The Canadian Privacy Law Blog: Developments in privacy law and writings of a Canadian privacy lawyer, containing information related to the Personal Information Protection and Electronic Documents Act (aka PIPEDA) and other Canadian and international laws.

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The author of this blog, David T.S. Fraser, is a Canadian privacy lawyer who practices with the firm of McInnes Cooper. He is the author of the Physicians' Privacy Manual. He has a national and international practice advising corporations and individuals on matters related to Canadian privacy laws.

For full contact information and a brief bio, please see David's profile.

Please note that I am only able to provide legal advice to clients. I am not able to provide free legal advice. Any unsolicited information sent to David Fraser cannot be considered to be solicitor-client privileged.

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The views expressed herein are solely the author's and should not be attributed to his employer or clients. Any postings on legal issues are provided as a public service, and do not constitute solicitation or provision of legal advice. The author makes no claims, promises or guarantees about the accuracy, completeness, or adequacy of the information contained herein or linked to. Nothing herein should be used as a substitute for the advice of competent counsel.

This web site is presented for informational purposes only. These materials do not constitute legal advice and do not create a solicitor-client relationship between you and David T.S. Fraser. If you are seeking specific advice related to Canadian privacy law or PIPEDA, contact the author, David T.S. Fraser.

Saturday, March 06, 2004

Upcoming Article: The Application of PIPEDA to Personal Health Information 

Below is the beginning of an article that I wrote, which will appear in the March edition of Butterworth's Privacy Law Review. If you want to read the whole thing, you'll probably need to wait until it comes out at the end of the month (I'm not sure if they wanted exclusive digital rights ...).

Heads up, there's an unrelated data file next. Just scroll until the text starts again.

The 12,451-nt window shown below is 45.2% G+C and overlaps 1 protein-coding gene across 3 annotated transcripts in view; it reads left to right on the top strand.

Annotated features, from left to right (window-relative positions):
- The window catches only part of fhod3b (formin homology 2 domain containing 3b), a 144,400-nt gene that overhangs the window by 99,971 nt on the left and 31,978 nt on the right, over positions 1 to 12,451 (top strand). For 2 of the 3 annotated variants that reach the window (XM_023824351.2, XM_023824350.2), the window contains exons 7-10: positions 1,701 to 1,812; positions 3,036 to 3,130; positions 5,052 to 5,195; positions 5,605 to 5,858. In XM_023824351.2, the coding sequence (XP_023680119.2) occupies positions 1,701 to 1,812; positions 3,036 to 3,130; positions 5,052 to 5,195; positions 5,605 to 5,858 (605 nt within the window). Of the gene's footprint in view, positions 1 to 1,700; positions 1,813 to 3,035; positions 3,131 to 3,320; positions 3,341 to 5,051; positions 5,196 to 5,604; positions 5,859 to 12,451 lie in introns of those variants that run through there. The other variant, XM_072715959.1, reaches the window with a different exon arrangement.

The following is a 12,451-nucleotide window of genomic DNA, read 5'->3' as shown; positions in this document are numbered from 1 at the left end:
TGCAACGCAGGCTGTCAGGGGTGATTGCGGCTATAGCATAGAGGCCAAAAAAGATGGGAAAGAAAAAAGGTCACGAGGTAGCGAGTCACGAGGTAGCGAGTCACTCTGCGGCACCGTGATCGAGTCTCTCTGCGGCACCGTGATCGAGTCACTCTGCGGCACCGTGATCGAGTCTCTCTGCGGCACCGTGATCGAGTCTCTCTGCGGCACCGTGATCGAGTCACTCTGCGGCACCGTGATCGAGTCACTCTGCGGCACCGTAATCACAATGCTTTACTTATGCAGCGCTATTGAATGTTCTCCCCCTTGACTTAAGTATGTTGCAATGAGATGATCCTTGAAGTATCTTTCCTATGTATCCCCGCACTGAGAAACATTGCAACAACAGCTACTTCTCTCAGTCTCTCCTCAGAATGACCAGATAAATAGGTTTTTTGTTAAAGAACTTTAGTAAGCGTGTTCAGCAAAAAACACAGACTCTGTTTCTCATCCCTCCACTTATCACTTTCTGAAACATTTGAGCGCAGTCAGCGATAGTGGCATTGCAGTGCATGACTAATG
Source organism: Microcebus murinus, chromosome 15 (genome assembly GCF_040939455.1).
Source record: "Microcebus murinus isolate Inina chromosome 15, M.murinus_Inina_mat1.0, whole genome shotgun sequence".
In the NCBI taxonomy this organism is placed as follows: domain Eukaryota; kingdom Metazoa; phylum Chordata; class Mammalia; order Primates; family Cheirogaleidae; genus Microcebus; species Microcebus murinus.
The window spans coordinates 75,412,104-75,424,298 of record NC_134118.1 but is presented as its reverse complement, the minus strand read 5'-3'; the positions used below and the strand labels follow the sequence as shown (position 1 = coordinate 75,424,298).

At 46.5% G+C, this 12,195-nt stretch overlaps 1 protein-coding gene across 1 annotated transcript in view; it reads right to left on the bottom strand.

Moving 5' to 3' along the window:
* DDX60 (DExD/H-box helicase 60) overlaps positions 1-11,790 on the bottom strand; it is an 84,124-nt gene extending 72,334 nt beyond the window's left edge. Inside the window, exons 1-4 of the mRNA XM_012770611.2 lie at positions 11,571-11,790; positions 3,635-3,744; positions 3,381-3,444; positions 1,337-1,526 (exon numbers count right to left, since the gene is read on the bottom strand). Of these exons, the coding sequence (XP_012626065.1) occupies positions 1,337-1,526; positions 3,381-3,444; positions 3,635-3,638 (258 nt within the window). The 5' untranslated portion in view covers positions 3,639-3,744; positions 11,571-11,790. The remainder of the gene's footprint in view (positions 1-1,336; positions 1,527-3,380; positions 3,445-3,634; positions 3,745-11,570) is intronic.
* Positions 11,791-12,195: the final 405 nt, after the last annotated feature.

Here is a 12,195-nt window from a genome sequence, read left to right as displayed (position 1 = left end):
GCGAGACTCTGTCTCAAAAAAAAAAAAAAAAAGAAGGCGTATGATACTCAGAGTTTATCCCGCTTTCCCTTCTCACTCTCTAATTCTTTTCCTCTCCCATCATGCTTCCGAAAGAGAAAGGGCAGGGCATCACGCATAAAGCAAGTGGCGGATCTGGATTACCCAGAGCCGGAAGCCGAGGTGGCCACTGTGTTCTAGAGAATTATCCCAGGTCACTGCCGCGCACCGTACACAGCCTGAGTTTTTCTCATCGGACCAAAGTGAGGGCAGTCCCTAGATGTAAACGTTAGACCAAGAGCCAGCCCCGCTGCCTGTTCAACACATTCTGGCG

The application of PIPEDA to Personal Health Information

David T.S. Fraser[1]

Since it was Bill C-6 and C-54 before that, one of the most contentious issues related to the Personal Information Protection and Electronic Documents Act (“PIPEDA”) has been if – and how – it applies to the practice of medicine and the handling of personal health information. The Canadian Medical Association and other similar organizations lobbied strongly against the inclusion of health information within the ambit of PIPEDA. This lobbying continued to the final hours of 2003, at which point it became clear that the federal cabinet did not support either a “carve-out” or a postponement of the law’s application to medical information.

Among medical professionals, PIPEDA is widely seen as a tool that does not effectively address the nuances that separate personal information collected in the medical context from that which is ordinarily used in the course of commerce. There was also a strong strain of opinion that physicians' ethical obligations and the CMA Health Information Privacy Code are sufficient to protect patient privacy. The medical and dental professions should be exempted, it was argued. In the end, PIPEDA did not treat health information as a special class of information and did not specifically exempt physicians or dentists from its application.[2]

Leaving the statute unamended did not clarify the application of the law to health information because a myriad of questions linger, at least in the minds of many. While there are many important issues related to PIPEDA and personal health information, this article will focus on the impact of PIPEDA on medical professionals in practice. Many medical professionals who have turned their minds to this issue are primarily concerned with whether PIPEDA applies in a particular circumstance and the impact of other laws specifically focused on personal health information.

According to Section 4 of the Act, PIPEDA applies to:

... every organization in respect of personal information that

(a) the organization collects, uses or discloses in the course of commercial activities; or ...

This raises the very important question: what part of the practice of medicine is, in fact, a commercial activity. There appears to be a consensus that a physician in private practice is engaged in commercial activities, regardless whether services are paid for by public insurance. PIPEDA thus applies in private practice. What about physicians working at a hospital? Or physicians employed by university health clinics? The lines can get very blurry.


[1] The author is the Chair of the Privacy Law Group at McInnes Cooper. He is also a part-time member of the Faculty of Law at Dalhousie University and general counsel to National Privacy Services Inc.

[2] PIPEDA did treat health information differently from ordinary personal information during the law’s first year of application in the federally-regulated private sector. Federal works, undertakings and businesses were given an additional year – until 2002 – before the law would apply to “personal health information.” See PIPEDA, s. 30(1.1) and (2.1.).

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